- Unladylike: Learn about Martha “Mattie” Hughes Cannon, an accomplished physician, suffragist, and the first woman state senator in the United States, elected in 1896 in the state of Utah. This digital short from Unladylike2020 features the story of an immigrant child from Wales, UK, who moved with her family at age 2 to Utah, became a physician, opened her own medical practice, married into a plural marriage, fled the country in exile, returned and then ran for state office—and won—when most women in the United States did not have the right to vote. In this resource, students explore the life and times of Hughes Cannon using video, discussion questions, and analysis of primary sources and informational texts to learn more about the Church of Jesus Christ of Latter-day Saints and how women’s roles evolved throughout its history.
- Unladylike: Williamina Fleming was a trailblazing astronomer and discoverer of hundreds of stars who paved the way for women in science. Learn about her contributions to the fields of astronomy and astrophysics with this digital short from Unladylike 2020. Support materials include discussion questions, vocabulary, and a quote analysis activity for students.
- Unladylike: Learn about the life and scientific achievements of botanist, explorer and environmentalist Ynés Mexía, in this digital short from Unladylike2020. Using video, discussion questions, classroom activities, and teaching tips, students learn about the historical period in which Mexía lived and her impact on science and the environmental movement.
- Unladylike: In this video from Unladylike2020, learn how Rose Schneiderman, an immigrant whose family settled in the tenements of New York City’s Lower East Side, became one of the most important labor leaders in American history. A socialist and feminist, she fought to end dangerous working conditions for garment workers, and worked to help New York State grant women the right to vote in 1917. Utilizing video, discussion questions, vocabulary, and teaching tips, students learn about Schneiderman’s role in creating a better life for workers in the United States. Sensitive: This resource contains material that may be sensitive for some students. Teachers should exercise discretion in evaluating whether this resource is suitable for their class.
- Unladylike: Tye Leung Schulze became the first Chinese American woman to work for the federal government and the first Chinese American woman to vote in a U.S. election, in 1912. Learn how this inspiring woman resisted domestic servitude and an arranged child marriage to provide translation services and solace to Asian immigrant victims of human trafficking in San Francisco in this video short from Unladylike2020. Sensitive: This resource contains material that may be sensitive for some students. Teachers should exercise discretion in evaluating whether this resource is suitable for their class.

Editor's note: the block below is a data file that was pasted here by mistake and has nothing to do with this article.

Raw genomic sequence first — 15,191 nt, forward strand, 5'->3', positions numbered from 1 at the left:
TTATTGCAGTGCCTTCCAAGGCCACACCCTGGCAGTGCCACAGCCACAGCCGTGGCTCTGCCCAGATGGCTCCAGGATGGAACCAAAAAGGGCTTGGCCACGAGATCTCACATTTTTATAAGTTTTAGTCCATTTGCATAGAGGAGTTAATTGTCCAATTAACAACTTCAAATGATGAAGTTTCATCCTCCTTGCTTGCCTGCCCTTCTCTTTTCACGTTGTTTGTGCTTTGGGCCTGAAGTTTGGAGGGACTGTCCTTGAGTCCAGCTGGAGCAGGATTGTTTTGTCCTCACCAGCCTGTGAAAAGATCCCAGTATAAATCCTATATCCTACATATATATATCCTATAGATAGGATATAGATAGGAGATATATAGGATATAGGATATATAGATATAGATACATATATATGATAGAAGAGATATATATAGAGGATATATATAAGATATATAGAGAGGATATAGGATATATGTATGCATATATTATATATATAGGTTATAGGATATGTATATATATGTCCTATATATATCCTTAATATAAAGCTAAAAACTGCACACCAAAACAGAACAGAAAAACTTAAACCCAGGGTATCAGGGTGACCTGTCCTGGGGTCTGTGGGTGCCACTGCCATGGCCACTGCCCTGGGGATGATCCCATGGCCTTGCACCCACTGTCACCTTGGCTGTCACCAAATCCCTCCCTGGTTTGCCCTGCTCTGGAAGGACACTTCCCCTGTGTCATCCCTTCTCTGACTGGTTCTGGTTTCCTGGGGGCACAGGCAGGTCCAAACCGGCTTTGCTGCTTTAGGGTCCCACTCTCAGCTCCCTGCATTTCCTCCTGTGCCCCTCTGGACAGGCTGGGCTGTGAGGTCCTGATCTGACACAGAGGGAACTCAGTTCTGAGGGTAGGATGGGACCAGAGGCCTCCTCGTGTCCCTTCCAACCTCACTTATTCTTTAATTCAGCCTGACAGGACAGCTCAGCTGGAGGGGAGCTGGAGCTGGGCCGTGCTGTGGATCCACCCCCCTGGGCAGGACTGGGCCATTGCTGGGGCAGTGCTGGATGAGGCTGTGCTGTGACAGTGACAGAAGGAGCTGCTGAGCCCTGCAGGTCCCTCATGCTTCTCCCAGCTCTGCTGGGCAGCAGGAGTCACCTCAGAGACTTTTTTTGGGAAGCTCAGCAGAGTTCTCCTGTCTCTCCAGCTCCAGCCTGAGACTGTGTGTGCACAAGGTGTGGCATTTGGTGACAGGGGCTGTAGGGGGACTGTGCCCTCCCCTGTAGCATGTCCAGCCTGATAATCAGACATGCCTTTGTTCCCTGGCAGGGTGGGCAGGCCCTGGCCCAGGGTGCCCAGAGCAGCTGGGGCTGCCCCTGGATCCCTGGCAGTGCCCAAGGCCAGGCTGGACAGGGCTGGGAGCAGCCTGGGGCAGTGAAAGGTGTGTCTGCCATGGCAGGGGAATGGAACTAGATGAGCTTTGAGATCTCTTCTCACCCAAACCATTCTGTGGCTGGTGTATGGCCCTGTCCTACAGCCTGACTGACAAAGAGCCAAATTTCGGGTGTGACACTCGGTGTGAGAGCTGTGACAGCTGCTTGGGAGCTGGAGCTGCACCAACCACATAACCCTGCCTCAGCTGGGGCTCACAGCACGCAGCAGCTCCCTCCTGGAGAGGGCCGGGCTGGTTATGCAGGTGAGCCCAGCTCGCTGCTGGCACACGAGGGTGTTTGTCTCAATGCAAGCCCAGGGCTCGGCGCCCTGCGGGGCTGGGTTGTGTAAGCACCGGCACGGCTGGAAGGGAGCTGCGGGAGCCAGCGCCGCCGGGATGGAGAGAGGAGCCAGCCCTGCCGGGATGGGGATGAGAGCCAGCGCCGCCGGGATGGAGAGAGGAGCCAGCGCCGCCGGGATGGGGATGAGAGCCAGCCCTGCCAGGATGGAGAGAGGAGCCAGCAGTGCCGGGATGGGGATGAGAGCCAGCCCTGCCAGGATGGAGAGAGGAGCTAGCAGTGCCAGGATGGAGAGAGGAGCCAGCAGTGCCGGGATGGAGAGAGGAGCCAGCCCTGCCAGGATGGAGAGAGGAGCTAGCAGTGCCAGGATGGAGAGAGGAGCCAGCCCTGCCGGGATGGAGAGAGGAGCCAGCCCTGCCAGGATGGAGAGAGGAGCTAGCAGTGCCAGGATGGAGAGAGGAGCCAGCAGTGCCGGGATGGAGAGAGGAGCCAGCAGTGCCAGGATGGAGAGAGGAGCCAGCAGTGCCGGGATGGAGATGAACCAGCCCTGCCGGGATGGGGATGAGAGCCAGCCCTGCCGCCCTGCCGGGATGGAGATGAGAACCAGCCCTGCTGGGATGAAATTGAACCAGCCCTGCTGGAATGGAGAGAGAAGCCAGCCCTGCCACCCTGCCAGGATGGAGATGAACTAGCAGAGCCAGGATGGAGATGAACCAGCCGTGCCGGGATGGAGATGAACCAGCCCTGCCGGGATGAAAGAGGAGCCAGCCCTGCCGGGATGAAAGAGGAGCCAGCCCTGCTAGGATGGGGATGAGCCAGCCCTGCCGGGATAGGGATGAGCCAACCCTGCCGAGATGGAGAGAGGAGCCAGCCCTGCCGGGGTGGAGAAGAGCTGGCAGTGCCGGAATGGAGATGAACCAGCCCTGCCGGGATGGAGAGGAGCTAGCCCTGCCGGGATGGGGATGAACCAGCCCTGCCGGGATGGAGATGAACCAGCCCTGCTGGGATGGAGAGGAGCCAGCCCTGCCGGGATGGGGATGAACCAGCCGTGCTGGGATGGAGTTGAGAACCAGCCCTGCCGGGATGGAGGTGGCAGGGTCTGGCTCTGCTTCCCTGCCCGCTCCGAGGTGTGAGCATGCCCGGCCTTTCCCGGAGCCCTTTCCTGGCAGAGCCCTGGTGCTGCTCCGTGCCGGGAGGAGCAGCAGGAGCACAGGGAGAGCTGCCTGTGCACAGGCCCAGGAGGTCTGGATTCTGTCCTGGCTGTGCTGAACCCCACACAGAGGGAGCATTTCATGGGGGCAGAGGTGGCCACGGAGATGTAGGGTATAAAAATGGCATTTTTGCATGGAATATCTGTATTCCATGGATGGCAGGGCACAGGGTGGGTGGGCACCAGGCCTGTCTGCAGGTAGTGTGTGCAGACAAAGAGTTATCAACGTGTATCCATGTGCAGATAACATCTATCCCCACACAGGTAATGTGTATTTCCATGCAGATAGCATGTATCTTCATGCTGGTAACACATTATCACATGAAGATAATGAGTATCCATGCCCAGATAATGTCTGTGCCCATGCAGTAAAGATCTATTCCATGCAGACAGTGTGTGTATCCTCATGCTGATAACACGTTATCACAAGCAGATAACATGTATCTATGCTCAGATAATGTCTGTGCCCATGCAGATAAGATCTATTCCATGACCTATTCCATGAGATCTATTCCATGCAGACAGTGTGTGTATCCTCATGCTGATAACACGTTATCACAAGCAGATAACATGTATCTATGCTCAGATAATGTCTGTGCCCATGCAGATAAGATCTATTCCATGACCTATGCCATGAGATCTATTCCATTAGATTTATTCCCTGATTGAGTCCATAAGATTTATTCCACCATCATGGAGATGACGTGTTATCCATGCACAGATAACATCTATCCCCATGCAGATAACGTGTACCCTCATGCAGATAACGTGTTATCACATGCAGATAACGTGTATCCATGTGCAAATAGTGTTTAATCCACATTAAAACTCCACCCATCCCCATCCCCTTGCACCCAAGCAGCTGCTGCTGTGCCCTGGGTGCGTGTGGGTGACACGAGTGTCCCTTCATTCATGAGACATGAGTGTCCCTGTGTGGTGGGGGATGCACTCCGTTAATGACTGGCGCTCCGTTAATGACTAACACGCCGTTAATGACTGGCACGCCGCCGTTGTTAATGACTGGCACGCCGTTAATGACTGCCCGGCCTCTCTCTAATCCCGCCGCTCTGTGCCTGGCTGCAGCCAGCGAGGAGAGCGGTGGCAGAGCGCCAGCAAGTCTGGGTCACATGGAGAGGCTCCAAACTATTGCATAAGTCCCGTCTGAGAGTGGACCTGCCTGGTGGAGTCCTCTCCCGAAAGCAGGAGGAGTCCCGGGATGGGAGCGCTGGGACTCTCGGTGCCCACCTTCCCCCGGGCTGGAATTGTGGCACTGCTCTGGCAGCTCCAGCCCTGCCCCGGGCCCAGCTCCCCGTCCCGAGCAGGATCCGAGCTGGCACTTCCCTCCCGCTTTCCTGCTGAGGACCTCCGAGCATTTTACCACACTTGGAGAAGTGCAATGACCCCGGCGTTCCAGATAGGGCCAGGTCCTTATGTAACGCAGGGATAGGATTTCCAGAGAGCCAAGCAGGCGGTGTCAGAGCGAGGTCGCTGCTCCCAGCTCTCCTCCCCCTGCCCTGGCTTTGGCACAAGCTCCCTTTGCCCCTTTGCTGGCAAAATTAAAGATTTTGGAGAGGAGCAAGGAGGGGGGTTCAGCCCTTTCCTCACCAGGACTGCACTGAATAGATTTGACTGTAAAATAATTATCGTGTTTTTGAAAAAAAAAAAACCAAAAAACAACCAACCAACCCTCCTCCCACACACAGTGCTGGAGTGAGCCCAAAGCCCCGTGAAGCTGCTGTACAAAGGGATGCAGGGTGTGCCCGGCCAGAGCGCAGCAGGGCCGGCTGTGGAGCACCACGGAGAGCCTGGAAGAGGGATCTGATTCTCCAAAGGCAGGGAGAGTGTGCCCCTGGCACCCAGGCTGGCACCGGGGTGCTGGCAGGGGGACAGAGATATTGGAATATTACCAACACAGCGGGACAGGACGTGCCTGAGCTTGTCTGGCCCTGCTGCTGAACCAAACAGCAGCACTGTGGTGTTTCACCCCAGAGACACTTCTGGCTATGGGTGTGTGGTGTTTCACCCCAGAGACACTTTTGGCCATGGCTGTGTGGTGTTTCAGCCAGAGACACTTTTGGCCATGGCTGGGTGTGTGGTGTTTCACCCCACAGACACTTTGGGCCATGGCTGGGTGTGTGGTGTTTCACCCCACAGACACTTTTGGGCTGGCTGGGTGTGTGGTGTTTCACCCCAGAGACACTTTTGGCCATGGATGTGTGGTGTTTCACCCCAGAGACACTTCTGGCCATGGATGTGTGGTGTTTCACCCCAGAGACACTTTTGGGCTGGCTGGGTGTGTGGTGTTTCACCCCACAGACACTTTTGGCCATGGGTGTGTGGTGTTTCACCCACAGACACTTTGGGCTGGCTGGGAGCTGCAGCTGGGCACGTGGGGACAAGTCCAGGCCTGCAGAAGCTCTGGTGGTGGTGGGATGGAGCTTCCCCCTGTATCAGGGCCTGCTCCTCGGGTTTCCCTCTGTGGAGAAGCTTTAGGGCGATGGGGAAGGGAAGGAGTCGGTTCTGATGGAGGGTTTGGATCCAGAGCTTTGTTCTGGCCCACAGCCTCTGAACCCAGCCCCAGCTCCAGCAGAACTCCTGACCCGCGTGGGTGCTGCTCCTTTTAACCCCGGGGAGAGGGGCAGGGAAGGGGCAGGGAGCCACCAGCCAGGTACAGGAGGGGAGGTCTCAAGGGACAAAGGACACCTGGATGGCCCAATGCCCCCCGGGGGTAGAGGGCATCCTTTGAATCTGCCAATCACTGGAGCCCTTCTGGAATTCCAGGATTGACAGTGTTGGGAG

- Unladylike: Learn about Mary Church Terrell, daughter of former slaves and one of the first African American women to earn both a Bachelor and a Master’s degree, who became a national leader for civil rights and women’s suffrage, in this video from Unladylike2020. Terrell was one of the earliest anti-lynching advocates and joined the suffrage movement, focusing her life’s work on racial uplift—the belief that blacks would end racial discrimination and advance themselves through education, work, and community activism. She helped found the National Association of Colored Women (NACW) and the National Association for the Advancement of Colored People (NAACP). Support materials include discussion questions and teaching tips for research projects. Primary source analysis activities emphasize how the content connects to racial justice issues that continue today, including a close reading of the Emmett Till Antilynching Bill of 2020. Sensitive: This resource contains material that may be sensitive for some students. Teachers should exercise discretion in evaluating whether this resource is suitable for their class.